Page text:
In this section we develop an algorithm that provides a sharp recovery structure for an arbitrary linear code , in terms of minimal codewords of its dual , that is through a family of minimal words of such that . Consequently, it also provides a method for recovery, following the formula of equation (3), the locality of and its dual distance, as the smallest weight of a word in . The methods we will use come from the theory of Gröbner basis, however we will try to avoid Gröbner basis terminology.
Let be a primitive element of . We define a total ordering on as follows
(4) 
where is the element of such that or if , and the same definition holds for the vector . Note that our ordering is mainly the order given by the Hamming weight with an extra total ordering for breaking ties. Remark that any other total order in the indices, different from for breaking ties, will define an alternative order that would be equally valid for our purposes.
Example 2.
Let us consider the vectors and over , being a primitive element of with . Then, since and .
Next we recall some concepts from Gröbner basis theory that we will use in what follows. We say that a codeword is expresed as a syzygy if we write , with and . In this case is called the leading term of the syzygy. Every codeword can be trivially expresed in this form, by taking . Given two vectors , we say that reduces if . Then, the vector is called the reduction of by and will be denoted by . Let . The vector is a reduction of by if for a nonnegative integer there are elements and such that
(5) 
and we will denote it by . Note that, in general, a vector has not a unique reduction by a set .
Example 3.
Given the set and the vector . We can give two different reductions of by :
We will compute a special set of syzygies called a Gröbner testset as follows.

First we list all the nonzero syzygies of the code and we sort them with respect to the ordering in its leading terms.

Then, we go incrementally through the list . We add to the set and we remove from all those elements such that at least one of its nonzero coordinates from its leading term is equal to a multiple of the leading term of an element in .

Finally we reduce the trailing terms using the list .
Example 4.
[Toy Example] Consider a binary code with generator matrix
To obtain a Gröbner testset for we proceed as follows.
We initialize with all the nonzero syzygies of the code and we sort them w.r.t. .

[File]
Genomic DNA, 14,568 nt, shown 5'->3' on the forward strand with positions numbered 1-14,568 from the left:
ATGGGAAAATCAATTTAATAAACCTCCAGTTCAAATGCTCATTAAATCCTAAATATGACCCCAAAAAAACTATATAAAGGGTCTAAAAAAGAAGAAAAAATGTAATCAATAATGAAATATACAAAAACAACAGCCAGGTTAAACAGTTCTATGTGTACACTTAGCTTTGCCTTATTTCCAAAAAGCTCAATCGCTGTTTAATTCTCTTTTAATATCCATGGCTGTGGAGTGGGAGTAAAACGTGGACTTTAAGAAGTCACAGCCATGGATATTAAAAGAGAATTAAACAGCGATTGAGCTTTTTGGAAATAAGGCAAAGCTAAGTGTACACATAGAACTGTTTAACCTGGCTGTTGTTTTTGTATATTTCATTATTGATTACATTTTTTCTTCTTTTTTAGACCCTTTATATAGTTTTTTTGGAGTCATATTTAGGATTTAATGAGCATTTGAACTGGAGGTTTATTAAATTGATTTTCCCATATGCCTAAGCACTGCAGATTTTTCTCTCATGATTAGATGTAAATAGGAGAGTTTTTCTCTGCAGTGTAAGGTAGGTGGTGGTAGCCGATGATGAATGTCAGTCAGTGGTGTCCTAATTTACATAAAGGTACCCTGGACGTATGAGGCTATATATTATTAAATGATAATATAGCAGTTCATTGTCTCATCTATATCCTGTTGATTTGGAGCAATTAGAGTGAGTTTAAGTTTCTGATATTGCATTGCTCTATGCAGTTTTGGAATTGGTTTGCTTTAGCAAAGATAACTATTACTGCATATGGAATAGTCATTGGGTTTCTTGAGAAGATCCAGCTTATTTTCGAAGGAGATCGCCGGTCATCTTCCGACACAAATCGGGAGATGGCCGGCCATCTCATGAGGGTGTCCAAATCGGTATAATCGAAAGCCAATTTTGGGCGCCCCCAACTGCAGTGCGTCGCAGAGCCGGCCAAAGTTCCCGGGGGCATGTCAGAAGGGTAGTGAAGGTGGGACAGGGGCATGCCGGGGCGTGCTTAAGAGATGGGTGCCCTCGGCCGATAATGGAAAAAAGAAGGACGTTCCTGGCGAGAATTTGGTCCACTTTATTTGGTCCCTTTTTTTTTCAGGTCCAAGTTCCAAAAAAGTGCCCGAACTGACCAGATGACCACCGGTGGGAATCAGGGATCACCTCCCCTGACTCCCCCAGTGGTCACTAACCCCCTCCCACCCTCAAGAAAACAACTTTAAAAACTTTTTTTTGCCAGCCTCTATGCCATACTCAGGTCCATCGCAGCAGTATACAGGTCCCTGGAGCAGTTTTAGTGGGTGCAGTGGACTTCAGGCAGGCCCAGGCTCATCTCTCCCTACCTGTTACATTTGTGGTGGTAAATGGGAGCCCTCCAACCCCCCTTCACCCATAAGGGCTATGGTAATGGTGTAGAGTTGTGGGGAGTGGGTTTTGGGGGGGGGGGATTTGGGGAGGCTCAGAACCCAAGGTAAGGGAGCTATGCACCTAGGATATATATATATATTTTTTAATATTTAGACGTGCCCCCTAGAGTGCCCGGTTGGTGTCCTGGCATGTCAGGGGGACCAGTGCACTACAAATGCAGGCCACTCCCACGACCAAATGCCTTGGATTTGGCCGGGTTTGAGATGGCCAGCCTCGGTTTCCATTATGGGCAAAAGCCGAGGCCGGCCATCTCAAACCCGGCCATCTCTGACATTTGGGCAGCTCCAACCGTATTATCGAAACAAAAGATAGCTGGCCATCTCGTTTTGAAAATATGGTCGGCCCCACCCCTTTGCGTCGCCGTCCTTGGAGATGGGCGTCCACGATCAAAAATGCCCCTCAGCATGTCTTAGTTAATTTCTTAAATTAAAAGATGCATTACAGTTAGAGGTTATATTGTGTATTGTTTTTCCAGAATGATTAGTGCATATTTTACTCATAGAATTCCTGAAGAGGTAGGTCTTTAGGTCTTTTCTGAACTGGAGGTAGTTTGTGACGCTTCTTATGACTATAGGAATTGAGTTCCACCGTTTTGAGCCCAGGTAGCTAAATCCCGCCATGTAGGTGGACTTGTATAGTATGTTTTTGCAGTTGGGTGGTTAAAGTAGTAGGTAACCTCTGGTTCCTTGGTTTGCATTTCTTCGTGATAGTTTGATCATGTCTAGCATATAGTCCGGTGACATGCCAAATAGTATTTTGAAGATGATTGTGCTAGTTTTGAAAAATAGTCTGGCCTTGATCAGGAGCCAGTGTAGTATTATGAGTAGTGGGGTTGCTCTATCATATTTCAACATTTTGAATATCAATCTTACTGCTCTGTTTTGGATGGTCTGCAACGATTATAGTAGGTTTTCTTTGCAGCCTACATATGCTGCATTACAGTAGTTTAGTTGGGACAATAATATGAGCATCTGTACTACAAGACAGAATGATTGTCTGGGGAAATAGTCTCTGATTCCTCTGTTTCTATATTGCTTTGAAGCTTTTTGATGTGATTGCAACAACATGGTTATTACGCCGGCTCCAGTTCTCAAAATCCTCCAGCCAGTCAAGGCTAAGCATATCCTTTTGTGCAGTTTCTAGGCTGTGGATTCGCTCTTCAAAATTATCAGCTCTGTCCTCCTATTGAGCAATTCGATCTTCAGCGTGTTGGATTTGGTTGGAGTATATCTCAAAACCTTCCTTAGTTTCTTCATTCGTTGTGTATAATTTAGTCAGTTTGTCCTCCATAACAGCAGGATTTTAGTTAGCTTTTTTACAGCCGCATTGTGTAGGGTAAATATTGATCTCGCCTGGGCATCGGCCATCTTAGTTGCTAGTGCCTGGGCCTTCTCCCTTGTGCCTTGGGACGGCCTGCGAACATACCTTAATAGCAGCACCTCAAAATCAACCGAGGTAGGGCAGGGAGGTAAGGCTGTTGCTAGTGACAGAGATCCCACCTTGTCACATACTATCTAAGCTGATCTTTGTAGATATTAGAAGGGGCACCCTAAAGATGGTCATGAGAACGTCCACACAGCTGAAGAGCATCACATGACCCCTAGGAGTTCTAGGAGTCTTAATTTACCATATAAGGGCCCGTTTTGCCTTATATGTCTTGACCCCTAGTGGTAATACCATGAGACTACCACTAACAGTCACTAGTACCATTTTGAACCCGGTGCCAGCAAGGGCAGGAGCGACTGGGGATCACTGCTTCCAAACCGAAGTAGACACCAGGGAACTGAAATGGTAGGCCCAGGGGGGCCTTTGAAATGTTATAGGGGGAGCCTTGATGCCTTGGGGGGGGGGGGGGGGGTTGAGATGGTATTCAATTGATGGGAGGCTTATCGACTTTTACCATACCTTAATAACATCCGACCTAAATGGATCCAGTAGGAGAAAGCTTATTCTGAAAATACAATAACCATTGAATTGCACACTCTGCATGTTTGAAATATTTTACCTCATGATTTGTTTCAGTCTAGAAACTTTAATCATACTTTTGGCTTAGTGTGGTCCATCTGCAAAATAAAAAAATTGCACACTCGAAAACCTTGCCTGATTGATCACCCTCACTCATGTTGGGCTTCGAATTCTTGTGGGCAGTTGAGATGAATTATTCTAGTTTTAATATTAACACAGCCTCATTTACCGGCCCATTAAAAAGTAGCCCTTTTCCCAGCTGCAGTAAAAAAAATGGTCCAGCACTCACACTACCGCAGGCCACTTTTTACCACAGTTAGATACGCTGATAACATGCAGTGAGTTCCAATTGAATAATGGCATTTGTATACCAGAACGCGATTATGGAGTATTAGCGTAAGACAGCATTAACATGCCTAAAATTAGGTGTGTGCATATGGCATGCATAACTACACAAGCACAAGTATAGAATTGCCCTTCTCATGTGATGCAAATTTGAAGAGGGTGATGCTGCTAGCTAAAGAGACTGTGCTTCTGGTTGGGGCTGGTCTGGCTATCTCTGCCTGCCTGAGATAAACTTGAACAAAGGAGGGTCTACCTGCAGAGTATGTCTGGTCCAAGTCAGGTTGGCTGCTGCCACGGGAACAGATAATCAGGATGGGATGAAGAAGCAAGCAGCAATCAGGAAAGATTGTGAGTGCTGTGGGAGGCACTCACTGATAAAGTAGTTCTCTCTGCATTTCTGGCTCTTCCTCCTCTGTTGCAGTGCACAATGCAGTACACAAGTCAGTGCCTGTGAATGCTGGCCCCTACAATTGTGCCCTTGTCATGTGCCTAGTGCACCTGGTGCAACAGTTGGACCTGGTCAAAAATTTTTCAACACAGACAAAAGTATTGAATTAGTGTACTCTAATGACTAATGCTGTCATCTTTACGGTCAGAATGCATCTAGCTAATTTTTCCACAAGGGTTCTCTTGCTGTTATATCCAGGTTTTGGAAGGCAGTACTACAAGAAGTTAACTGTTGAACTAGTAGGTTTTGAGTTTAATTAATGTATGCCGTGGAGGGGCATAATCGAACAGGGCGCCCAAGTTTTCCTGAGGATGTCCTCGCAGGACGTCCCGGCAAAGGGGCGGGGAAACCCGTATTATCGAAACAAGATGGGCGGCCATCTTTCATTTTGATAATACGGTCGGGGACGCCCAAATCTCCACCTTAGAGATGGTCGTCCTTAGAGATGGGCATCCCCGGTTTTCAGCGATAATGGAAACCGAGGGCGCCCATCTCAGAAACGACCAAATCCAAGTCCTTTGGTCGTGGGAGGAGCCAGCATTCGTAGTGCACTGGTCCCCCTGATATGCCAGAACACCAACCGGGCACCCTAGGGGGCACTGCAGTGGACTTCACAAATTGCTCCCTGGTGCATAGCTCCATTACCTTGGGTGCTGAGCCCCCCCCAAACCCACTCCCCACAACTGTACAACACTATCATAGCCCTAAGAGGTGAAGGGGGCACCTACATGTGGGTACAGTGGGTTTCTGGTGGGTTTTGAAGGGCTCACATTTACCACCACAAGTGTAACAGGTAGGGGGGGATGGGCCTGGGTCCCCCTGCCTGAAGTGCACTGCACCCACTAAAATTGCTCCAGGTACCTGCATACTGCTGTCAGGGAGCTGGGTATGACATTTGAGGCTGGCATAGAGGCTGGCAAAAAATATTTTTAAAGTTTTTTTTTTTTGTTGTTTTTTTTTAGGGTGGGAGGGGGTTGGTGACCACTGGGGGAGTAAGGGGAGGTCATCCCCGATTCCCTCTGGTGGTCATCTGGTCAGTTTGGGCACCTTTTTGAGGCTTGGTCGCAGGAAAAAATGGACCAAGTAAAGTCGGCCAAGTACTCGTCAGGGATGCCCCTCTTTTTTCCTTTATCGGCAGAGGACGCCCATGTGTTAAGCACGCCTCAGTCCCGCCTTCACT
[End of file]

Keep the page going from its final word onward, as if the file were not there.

We add to and we omit from all multiples of .

We add to and we omit from all multiples of .
The process ends because the list is empty. Now is a Gröbner testset.
Note that depends only on the code and the ordering and can be computed from a set of generators by means of the Gröbner basis procedure based on linear algebra FGLM techniques, stated in [10]. Moreover the reduction of a vector in by this is show to be unique and independent of the order of the reductions in (5). Algorithms 1 gives the reduction of an element by a Gröbner test set .
The Gröbner test set defines a reduction that allows to check whether a vector is in the code if and only it reduces to the zero vector. Furthermore it allows us to compute a sharp recovery structure for .
Proposition 2.
Let be a Gröbner test set for the code and let . Then if and only if reduces to by .
Proof.
For a proof see [10]. ∎
The key idea on which our algorithm is based in the following result.
Proposition 3.
Let be a Gröbner test set for the code . For each coordinate let and let be an element of minimum Hamming weight in . Then is a sharp recovery structure for .
Proof.
Let be the smallest minimal codeword with respect to the total ordering . We will prove that . Note that since is in the code then . There is a nonnegative integer such that the set of reductions in Algorithm 1 for can be expresed in the form
(6) 
Thus there must be a vector , such that it is the first one involved in the chain of reductions in (6) with . Indeed it is clear that since is in the support of the codewords and which contradices the minimality of with respect to the total ordering . Without loss of generality we can suppose that .
Let and note that since . Suppose now that , hence is expresed as the syzygy . The syzygy can be used to reduce as follows , since without cancelling the th position which is a contradiction with the fact that since the test set contains syzygies that cannot be reduced. Hence and we are done. ∎
According to Proposition 3, the minimal words providing a sharp recovery structure for can always be found in a test set , and it is not necessary to look for them in the whole code . This idea is used in Algorithm 2 that provides such a sharp recovery structure for . Roughly speaking, this algorithm applies Gaussian elimination to a large sparse matrix (namely list in this case), taking into account that we stop once we have enough codewords to cover all indices in . Note that it only requires a parity check matrix of the code to run.
Remark 3.
If , then the parity check matrix of some codes can be seen as the adjacency matrix of a nondirected graph. In these cases, Proposition 3 ensures that the procedure in Algorithm 2 performs the Horton’s algorithm for computing a minumum cycle basis of the graph [5, 8]. Thus, our Algorithm 2 extends the Horton’s algorithm from cycles in graphs to recovery sets in codes.
Example 5.
Proposition 4.
Algorithm 2 is correct and provides a sharp recovery structure for the code with parity check matrix .
Proof.
The first stage involves the initalization of the algorithm with a list whose elements are the rows of the parity check matrix and all their nonzero scalar multiples. That is: with items. Now, the list that we will use during the algorithm is initialized with the elements of and we add to all this elements the zero vector as label (to represent the trivial syzygies of the elements in the list). In another list, namely , we have all vectors of of weight less or equal to , we sort this list w.r.t. .